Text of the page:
By Bob Humphrey
Hunters and fishermen know the importance of arriving early and leaving late. Most fish and game moves best at twilight, which requires those who seek them to be on location before the sun rises and until after it sets. If you get to your hunting or fishing spot via ATV, that also means riding in the dark.
1) Check Lights - Check all lights to make sure they’re in good working order before you head in. This is especially true for afternoon trips. You might not need them when riding in, but you certainly will on the way out. It wouldn’t hurt to carry a spare either.
2) Have a back-up - Most folks don’t carry spare bulbs, but you should at least have a good flashlight, or two. It will get you back to the trail-head, camp or home, where you can then see, a proper replacement.
3) Accessorize - Consider accessory lights, especially if there’s a chance for inclement weather or adverse conditions. The wide beam of a flood light highlights the foreground and trail edges. A Spot light provides a focused beam for distance. The amber lens and lower position of fog lights help cut through ambient moisture, reduce glare and better illuminate the trail.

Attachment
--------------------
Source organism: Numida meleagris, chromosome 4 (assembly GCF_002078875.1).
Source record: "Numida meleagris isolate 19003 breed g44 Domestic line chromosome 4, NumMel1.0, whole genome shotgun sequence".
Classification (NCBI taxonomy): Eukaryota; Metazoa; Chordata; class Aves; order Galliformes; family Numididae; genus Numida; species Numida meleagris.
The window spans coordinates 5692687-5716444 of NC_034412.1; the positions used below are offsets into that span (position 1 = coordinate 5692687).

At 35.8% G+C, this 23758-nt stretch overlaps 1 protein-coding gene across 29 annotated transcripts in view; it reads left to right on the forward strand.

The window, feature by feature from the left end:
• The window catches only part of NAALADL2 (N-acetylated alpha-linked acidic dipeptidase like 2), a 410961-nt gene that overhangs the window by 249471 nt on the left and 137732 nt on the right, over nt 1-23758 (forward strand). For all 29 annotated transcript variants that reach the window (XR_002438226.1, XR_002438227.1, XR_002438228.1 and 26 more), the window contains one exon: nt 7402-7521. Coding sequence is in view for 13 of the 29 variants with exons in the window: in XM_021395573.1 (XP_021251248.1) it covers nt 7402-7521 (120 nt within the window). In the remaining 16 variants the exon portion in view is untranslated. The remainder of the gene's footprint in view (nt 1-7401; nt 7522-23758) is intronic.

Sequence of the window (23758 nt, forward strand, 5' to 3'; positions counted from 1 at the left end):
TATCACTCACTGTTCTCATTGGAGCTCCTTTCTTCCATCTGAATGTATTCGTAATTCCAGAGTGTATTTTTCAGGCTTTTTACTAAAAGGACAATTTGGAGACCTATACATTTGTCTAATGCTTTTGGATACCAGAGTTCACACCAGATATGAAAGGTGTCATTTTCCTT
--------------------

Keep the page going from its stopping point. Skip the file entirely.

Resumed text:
4) Slow Down - Forget about posted speed limits or advisories; those are for daylight hours. You need to go slower, much slower. You could encounter obstacles, pedestrians or wildlife, all of which will be much harder to pick out in the darkness, and could result in injury to you or them, as well as damage to your machine.
5) Double Up on Safety - You should always wear proper safety equipment including helmet and eye protection when riding, even in daylight. But it becomes even more important riding in the dark. Branches can seemingly come out of nowhere and flying objects are harder to pick out.
6) Be Prepared - You could get lost or break down resulting in an unexpected overnight stay in the woods. Carry at least a rudimentary safety kit containing all the necessary equipment to keep you comfortable, safe and possibly alive if you have to overnight.